But for now I want to highlight Microsoft’s Application Lifecycle Management solution. Microsoft Visual Studio 2013 will actually be officially released on November 13, 2013 at the Visual Studio 2013 Virtual Launch Event. The RTM version has been made available for a few weeks already and can be downloaded at http://www.microsoft.com/visualstudio/eng/downloads.

Some history about Team System

Let’s get back in time when it all started. Microsoft released in November 2004 (9 years ago) their first version of an integrated application lifecycle management solution (codename Burton): Microsoft Visual Studio Team System 2005. Before, Visual Studio was only a dedicated tool for developers/coders. This shifted completely with the release of Team System where multiple stakeholders were involved in the software development process.

TeamSystem

Microsoft studied the way how software teams developed software and decided to build a new product that would substantially increase the likelihood of project success, predictability and software quality. Team System actually transformed the Visual Studio IDE into a powerful collaboration tool for the entire software development team. Visual Studio 2005 Team System was designed to achieve four primary goals:

  • Be productive by reducing the complexity of delivering modern service-oriented solutions
  • Be integrated with all tools, and facilitate better team collaboration
  • Be capable by being robust, secure, and scalable, and by having the ability to work remotely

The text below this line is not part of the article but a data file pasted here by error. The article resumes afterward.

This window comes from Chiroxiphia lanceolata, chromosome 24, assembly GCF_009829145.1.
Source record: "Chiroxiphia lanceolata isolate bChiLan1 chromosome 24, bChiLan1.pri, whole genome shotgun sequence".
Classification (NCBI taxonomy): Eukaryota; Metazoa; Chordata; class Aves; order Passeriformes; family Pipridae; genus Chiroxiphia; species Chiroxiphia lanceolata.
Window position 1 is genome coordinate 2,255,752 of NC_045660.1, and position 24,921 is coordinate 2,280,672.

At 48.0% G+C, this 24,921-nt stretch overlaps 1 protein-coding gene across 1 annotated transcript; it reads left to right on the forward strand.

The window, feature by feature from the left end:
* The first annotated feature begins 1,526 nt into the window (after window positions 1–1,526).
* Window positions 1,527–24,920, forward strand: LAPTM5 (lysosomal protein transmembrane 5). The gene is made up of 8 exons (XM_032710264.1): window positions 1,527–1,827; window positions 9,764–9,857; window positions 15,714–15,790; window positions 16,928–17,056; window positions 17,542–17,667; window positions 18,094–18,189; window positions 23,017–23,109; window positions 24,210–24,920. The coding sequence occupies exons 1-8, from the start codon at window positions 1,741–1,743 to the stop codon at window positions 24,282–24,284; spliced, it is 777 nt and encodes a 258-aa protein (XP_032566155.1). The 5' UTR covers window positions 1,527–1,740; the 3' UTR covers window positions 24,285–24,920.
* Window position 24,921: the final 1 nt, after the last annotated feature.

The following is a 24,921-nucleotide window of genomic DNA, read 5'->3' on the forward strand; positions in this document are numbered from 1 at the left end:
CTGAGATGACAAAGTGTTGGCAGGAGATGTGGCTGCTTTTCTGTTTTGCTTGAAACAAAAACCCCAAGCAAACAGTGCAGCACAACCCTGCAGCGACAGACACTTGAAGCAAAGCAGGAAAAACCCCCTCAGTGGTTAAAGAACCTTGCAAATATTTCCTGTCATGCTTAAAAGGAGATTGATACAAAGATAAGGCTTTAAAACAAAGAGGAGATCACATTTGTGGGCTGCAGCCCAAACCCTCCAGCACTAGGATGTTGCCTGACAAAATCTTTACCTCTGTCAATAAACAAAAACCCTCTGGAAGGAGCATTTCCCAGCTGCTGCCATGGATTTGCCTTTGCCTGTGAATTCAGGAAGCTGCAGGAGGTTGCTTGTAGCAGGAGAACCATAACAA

• Be extensible by allowing processes to be customized

The complete solution consisted of a series of different editions, targeted to the various stakeholders:

  • Visual Studio 2005 Team Edition for Software Architects
  • Visual Studio 2005 Team Edition for Software Developers
  • Visual Studio 2005 Team Edition for Tester
  • Visual Studio 2005 Team Foundation Server

A common misconception was that TFS replaced Visual SourceSafe as just a new version control system. This is of course incorrect because version control is only a small part of the TFS feature set. Team Foundation Version Control (TFVC) was written from scratch (no link with SourceSafe) and uses a SQL Server database as a means of scaling to large environments and infrastructures.

TeamSystemOverview

Team Foundation Server is the central and key component in the ALM solution which offered extensible team collaboration. Team System was clearly designed as a lifecycle platform that enabled third-parties, customers, and solution providers to extend the base functionality with new features and customize the tool for the unique aspects of certain businesses. The Microsoft Solution Framework (MSF) – a set of software development processes, principles, and proven practices – was merged into the product via two Team Project process templates: MSF for Agile Software Development and MSF for CMMI Process Improvement.

At this time, the target audience for Team System were (large) enterprise development teams with a focus to improve the joint outcome of software development on the Microsoft platform (.NET). No sign yet of cross-platform development tools or support for multiple (non-Microsoft) development languages. Visual Studio 2005 Team System can be seen as v1 of the ALM offering from Microsoft. Later in 2006 another client Team System edition was added to the offering: Visual Studio 2005 Team System for Database Professionals. The DB Pro or Data Dude edition worked in conjunction with version control to manage database changes next to application code changes.